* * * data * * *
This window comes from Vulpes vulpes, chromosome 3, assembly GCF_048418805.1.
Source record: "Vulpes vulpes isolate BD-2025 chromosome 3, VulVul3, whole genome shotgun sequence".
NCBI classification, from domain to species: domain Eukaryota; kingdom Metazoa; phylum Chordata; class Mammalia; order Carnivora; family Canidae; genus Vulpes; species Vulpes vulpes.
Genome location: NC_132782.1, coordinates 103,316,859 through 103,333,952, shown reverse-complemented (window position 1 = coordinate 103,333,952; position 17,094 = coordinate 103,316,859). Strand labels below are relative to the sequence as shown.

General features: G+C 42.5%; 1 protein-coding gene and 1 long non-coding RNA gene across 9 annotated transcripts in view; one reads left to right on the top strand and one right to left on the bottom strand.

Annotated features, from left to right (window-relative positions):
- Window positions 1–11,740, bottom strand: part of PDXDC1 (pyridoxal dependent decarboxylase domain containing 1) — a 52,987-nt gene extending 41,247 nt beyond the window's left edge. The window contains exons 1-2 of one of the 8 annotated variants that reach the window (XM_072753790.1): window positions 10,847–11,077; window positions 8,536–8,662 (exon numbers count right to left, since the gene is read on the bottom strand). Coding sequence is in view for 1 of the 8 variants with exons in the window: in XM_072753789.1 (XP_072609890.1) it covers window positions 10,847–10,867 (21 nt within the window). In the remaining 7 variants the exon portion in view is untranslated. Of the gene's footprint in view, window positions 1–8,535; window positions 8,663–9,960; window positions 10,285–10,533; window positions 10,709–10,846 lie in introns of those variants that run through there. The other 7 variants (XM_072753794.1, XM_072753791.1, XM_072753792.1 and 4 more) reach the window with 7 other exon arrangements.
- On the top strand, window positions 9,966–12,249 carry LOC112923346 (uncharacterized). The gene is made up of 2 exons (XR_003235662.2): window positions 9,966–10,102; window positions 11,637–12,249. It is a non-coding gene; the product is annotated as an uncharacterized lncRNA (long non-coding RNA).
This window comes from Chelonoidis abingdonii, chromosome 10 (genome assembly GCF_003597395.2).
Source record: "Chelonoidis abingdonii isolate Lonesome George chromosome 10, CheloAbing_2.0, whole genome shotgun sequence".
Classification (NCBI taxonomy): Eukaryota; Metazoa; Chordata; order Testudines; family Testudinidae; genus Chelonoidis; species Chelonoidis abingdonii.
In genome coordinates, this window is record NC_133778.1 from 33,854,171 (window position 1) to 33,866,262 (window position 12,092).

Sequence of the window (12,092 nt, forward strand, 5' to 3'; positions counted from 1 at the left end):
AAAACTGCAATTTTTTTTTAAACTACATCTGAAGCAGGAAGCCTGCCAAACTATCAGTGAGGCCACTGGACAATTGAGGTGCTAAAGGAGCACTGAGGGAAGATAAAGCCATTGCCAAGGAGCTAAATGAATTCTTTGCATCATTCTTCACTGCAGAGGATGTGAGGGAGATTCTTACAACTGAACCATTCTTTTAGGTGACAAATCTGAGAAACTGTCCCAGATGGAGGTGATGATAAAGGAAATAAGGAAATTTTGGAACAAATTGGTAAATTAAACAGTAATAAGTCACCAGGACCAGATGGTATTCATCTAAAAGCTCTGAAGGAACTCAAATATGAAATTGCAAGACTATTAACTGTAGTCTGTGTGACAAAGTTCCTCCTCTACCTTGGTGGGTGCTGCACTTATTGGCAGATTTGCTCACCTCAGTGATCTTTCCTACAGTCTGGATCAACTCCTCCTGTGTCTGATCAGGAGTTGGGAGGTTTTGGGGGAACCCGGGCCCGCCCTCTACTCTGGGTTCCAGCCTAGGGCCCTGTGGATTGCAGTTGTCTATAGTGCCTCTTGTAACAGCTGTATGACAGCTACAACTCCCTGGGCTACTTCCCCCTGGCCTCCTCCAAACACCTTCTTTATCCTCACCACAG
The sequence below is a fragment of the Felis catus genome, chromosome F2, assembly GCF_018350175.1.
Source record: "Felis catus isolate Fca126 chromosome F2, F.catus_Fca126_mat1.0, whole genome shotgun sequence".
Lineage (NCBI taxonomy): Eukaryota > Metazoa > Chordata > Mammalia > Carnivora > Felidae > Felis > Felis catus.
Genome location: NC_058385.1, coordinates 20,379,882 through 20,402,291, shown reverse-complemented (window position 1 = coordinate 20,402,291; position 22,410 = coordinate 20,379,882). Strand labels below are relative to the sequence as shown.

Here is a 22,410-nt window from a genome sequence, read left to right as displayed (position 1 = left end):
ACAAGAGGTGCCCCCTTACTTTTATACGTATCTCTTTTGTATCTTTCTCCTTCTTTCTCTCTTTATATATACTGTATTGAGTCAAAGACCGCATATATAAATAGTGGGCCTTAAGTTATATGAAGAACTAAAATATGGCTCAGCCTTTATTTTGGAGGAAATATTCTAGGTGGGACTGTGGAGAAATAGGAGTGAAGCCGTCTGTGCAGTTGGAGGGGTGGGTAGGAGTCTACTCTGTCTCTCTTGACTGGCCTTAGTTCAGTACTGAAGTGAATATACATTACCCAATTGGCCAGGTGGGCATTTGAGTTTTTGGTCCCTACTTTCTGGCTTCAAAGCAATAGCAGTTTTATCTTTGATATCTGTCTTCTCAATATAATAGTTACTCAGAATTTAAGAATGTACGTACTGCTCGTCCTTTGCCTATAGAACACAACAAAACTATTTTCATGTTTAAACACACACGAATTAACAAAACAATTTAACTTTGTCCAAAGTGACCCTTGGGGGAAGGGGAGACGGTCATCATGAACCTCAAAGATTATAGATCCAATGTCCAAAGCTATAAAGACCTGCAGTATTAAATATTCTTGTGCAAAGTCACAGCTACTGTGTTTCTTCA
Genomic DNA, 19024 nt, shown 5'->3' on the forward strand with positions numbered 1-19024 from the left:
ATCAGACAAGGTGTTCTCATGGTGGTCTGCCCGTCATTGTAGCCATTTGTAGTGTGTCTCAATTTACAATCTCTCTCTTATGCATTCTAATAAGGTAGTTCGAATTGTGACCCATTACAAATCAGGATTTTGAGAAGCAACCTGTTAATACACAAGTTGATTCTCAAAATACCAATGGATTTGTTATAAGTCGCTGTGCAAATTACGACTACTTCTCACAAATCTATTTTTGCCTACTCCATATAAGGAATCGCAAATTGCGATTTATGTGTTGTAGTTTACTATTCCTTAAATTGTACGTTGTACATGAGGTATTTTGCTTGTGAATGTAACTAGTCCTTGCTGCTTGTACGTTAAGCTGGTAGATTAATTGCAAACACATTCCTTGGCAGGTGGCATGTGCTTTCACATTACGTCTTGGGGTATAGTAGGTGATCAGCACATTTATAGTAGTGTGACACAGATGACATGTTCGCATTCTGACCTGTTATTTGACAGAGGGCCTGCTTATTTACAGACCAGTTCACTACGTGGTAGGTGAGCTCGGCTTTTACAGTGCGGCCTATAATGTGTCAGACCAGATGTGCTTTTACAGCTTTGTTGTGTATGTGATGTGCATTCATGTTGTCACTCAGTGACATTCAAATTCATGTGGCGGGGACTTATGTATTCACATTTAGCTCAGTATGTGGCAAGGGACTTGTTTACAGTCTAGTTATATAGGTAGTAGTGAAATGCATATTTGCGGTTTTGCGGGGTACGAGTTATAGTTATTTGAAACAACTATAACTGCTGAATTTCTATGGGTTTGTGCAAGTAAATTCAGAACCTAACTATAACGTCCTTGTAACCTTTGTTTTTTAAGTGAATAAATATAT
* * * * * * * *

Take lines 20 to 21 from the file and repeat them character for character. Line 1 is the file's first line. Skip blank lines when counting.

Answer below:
ACAAGAGGTGCCCCCTTACTTTTATACGTATCTCTTTTGTATCTTTCTCCTTCTTTCTCTCTTTATATATACTGTATTGAGTCAAAGACCGCATATATAAATAGTGGGCCTTAAGTTATATGAAGAACTAAAATATGGCTCAGCCTTTATTTTGGAGGAAATATTCTAGGTGGGACTGTGGAGAAATAGGAGTGAAGCCGTCTGTGCAGTTGGAGGGGTGGGTAGGAGTCTACTCTGTCTCTCTTGACTGGCCTTAGTTCAGTACTGAAGTGAATATACATTACCCAATTGGCCAGGTGGGCATTTGAGTTTTTGGTCCCTACTTTCTGGCTTCAAAGCAATAGCAGTTTTATCTTTGATATCTGTCTTCTCAATATAATAGTTACTCAGAATTTAAGAATGTACGTACTGCTCGTCCTTTGCCTATAGAACACAACAAAACTATTTTCATGTTTAAACACACACGAATTAACAAAACAATTTAACTTTGTCCAAAGTGACCCTTGGGGGAAGGGGAGACGGTCATCATGAACCTCAAAGATTATAGATCCAATGTCCAAAGCTATAAAGACCTGCAGTATTAAATATTCTTGTGCAAAGTCACAGCTACTGTGTTTCTTCA
Genomic DNA, 19024 nt, shown 5'->3' on the forward strand with positions numbered 1-19024 from the left: